Human Existence Is In Peril

Whitney Harris - St. Louis, Missouri
As heard on NPR’s All Things Considered, June 12, 2006
Whitney Harris

As a young prosecutor at the Nuremberg trials, Whitney R. Harris saw the worst of man’s inhumanity to man. Now Harris believes we honor God by giving respect, mercy and peace to one other.

Age Group: 65+
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I believe that to comprehend our vast universe, with its millions of fiery stars and frightening dark holes, we must answer the basic question, “Who created the universe?”

We know that earth, which was spun off from the sun, is a planet with a beginning. Moreover, we know that earth, once a fiery ball, has cooled and gained life upon its surface with static, non-thinking plants and mobile, thinking animals. We do not know where the first manifestation of that life — the tiniest amoeba — came from. To ignite the spark of life required the hand of God.

Hence, I believe first that God exists.

Until this time, at least, man has evolved far beyond any other animals on earth in comprehension and intelligence. The carnivores exceed man’s strength on land; the amphibians surpass his power at sea. But man has the gift of reason, which enables him to dominate life on earth and the chance to survive as long as the solar system remains hospitable to him. That chance, alas, is not eternal.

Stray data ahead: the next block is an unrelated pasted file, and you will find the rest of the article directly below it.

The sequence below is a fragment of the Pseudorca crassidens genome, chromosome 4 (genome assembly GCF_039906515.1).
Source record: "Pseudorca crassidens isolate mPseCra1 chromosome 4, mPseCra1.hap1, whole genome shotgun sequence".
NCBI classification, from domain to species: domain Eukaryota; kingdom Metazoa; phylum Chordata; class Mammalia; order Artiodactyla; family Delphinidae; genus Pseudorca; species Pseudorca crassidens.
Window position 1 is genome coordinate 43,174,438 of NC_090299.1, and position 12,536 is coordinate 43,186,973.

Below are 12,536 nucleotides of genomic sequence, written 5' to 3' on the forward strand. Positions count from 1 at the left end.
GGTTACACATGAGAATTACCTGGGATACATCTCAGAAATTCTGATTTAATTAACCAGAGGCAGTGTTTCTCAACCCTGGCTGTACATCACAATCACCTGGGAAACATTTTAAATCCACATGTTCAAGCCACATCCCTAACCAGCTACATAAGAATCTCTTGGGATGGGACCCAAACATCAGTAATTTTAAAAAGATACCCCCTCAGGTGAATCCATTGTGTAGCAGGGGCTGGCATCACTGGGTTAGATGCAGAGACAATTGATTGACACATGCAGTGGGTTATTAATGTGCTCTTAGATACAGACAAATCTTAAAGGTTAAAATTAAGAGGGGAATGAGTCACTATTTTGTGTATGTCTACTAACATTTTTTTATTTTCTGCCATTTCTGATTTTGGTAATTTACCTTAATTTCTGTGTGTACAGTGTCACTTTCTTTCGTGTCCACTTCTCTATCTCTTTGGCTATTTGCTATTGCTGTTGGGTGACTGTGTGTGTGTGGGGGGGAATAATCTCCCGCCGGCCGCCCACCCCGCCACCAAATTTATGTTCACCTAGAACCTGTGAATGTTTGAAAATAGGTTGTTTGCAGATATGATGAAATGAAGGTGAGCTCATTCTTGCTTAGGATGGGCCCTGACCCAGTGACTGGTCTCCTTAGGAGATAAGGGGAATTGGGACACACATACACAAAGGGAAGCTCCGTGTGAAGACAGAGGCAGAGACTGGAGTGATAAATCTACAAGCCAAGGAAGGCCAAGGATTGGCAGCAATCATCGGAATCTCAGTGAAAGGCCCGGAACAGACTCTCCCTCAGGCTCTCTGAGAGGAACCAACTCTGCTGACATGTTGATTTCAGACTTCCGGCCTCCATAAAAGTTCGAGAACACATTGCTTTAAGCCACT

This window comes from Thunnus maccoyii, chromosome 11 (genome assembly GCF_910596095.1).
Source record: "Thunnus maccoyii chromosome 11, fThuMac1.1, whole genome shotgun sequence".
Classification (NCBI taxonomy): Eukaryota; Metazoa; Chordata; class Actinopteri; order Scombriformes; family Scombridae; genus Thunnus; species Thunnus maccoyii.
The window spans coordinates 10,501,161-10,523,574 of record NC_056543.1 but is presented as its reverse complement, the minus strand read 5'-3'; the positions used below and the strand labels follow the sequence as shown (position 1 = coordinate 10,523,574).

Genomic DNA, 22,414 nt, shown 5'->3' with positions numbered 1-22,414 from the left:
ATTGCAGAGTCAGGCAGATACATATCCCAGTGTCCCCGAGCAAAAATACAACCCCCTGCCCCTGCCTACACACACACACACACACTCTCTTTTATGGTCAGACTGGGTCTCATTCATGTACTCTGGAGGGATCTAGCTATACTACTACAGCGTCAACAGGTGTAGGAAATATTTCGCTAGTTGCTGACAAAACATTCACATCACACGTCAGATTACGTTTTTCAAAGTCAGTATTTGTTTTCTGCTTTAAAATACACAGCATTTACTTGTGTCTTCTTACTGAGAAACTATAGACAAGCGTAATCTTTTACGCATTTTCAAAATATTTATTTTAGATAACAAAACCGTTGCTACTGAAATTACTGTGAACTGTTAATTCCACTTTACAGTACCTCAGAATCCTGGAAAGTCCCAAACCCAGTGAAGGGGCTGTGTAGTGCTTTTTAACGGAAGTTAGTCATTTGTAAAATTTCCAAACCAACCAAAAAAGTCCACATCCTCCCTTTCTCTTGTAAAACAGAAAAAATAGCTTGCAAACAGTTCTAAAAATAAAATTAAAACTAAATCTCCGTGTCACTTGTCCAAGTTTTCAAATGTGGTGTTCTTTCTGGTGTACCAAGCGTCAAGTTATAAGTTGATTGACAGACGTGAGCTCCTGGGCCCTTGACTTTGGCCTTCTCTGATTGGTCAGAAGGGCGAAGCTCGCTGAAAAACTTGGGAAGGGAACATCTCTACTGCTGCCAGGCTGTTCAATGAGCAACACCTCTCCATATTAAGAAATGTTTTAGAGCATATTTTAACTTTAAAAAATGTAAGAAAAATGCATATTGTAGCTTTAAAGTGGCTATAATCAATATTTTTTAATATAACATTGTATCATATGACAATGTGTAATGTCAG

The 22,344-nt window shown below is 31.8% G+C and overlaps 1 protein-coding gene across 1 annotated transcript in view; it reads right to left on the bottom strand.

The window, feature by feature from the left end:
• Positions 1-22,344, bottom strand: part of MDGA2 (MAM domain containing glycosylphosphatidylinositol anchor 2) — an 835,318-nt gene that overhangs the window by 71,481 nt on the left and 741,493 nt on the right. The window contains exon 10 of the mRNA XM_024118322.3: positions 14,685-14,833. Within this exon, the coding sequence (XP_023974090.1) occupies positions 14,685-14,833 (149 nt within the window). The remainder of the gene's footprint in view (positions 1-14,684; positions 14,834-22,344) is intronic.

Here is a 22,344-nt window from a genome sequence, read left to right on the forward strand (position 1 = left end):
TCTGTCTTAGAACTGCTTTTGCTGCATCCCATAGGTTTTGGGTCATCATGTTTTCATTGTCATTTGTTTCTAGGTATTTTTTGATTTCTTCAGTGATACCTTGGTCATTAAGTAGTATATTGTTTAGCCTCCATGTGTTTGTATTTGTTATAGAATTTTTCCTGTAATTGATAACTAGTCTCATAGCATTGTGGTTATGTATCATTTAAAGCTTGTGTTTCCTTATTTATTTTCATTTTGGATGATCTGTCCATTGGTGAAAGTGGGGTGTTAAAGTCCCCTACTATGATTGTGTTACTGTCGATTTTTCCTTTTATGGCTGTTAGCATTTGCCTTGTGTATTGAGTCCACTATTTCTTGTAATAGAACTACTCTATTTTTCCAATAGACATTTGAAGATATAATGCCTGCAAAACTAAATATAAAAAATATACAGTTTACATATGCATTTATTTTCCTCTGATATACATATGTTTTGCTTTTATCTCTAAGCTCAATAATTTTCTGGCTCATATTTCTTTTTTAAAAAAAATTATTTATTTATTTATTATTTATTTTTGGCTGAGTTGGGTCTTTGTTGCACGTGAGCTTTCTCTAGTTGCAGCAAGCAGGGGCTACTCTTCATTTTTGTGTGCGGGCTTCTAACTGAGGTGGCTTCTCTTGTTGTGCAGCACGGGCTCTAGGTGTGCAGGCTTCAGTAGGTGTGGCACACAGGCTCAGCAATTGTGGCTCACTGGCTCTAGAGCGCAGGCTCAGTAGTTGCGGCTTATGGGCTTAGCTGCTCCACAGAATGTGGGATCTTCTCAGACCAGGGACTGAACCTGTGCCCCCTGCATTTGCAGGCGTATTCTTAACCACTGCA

And, thus, I believe human life is finite.

Within these limits of survivability man holds his destiny in his own hands. He has yet to prove his worthiness. In the last century he destroyed more of his own kind in war and in merciless murder than at any other time in history. He has the capability of obliterating himself and all other life upon this planet. And he seems unable to appreciate the consequences of that power. The life that God gave to him may be by him destroyed.

And so, I believe human existence is in peril.

The challenge to humanity is to establish and maintain the foundations of peace and justice upon the earth for the centuries to come. We must learn to end war and protect life, to seek justice and find mercy, to help others and embrace compassion. Each person must respect every other person and honor the God who made this incredible mystery of human life a reality.

I believe the time of man on planet Earth will then be justified.

I believe there is God,

I believe God is merciful and just,

But if man desires to destroy himself

I believe God will not save him.

Whitney R. Harris was a prosecutor for the International Military Tribunal at Nuremberg following World War II. His 50-year legal career included government, corporate and private practice as well as teaching. Harris and his wife were active in philanthropic causes in St. Louis, where they lived.

Independently produced for NPR by Jay Allison and Dan Gediman with John Gregory and Viki Merrick. Edited by Ellen Silva.